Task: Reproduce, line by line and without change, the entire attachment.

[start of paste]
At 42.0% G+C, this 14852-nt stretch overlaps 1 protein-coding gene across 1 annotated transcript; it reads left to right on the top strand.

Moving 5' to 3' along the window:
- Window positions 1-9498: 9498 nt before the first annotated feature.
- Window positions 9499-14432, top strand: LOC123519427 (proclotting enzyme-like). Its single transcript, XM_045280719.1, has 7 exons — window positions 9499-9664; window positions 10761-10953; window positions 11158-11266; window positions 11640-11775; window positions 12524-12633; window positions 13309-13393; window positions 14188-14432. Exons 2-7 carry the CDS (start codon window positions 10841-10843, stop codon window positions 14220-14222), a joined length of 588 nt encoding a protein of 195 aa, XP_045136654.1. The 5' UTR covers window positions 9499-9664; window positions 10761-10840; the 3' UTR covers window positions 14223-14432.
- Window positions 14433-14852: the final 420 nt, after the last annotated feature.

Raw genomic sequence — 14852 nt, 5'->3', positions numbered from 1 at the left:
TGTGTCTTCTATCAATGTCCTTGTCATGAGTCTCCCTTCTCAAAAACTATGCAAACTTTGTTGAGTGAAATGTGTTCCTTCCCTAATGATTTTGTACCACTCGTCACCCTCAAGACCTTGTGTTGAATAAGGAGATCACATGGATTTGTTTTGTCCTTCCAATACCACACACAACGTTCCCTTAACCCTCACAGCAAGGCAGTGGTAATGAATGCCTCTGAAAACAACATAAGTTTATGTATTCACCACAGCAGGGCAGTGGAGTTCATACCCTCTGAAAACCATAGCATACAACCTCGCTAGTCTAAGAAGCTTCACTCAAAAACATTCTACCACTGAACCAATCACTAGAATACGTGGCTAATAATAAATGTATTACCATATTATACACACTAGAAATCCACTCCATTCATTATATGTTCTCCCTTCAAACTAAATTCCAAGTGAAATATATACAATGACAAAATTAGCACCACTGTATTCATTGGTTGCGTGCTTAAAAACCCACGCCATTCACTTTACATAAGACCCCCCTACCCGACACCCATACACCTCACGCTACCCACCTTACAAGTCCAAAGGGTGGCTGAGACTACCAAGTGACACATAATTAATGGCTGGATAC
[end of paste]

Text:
At 42.0% G+C, this 14852-nt stretch overlaps 1 protein-coding gene across 1 annotated transcript; it reads left to right on the top strand.

Moving 5' to 3' along the window:
- Window positions 1-9498: 9498 nt before the first annotated feature.
- Window positions 9499-14432, top strand: LOC123519427 (proclotting enzyme-like). Its single transcript, XM_045280719.1, has 7 exons — window positions 9499-9664; window positions 10761-10953; window positions 11158-11266; window positions 11640-11775; window positions 12524-12633; window positions 13309-13393; window positions 14188-14432. Exons 2-7 carry the CDS (start codon window positions 10841-10843, stop codon window positions 14220-14222), a joined length of 588 nt encoding a protein of 195 aa, XP_045136654.1. The 5' UTR covers window positions 9499-9664; window positions 10761-10840; the 3' UTR covers window positions 14223-14432.
- Window positions 14433-14852: the final 420 nt, after the last annotated feature.

Raw genomic sequence — 14852 nt, 5'->3', positions numbered from 1 at the left:
TGTGTCTTCTATCAATGTCCTTGTCATGAGTCTCCCTTCTCAAAAACTATGCAAACTTTGTTGAGTGAAATGTGTTCCTTCCCTAATGATTTTGTACCACTCGTCACCCTCAAGACCTTGTGTTGAATAAGGAGATCACATGGATTTGTTTTGTCCTTCCAATACCACACACAACGTTCCCTTAACCCTCACAGCAAGGCAGTGGTAATGAATGCCTCTGAAAACAACATAAGTTTATGTATTCACCACAGCAGGGCAGTGGAGTTCATACCCTCTGAAAACCATAGCATACAACCTCGCTAGTCTAAGAAGCTTCACTCAAAAACATTCTACCACTGAACCAATCACTAGAATACGTGGCTAATAATAAATGTATTACCATATTATACACACTAGAAATCCACTCCATTCATTATATGTTCTCCCTTCAAACTAAATTCCAAGTGAAATATATACAATGACAAAATTAGCACCACTGTATTCATTGGTTGCGTGCTTAAAAACCCACGCCATTCACTTTACATAAGACCCCCCTACCCGACACCCATACACCTCACGCTACCCACCTTACAAGTCCAAAGGGTGGCTGAGACTACCAAGTGACACATAATTAATGGCTGGATAC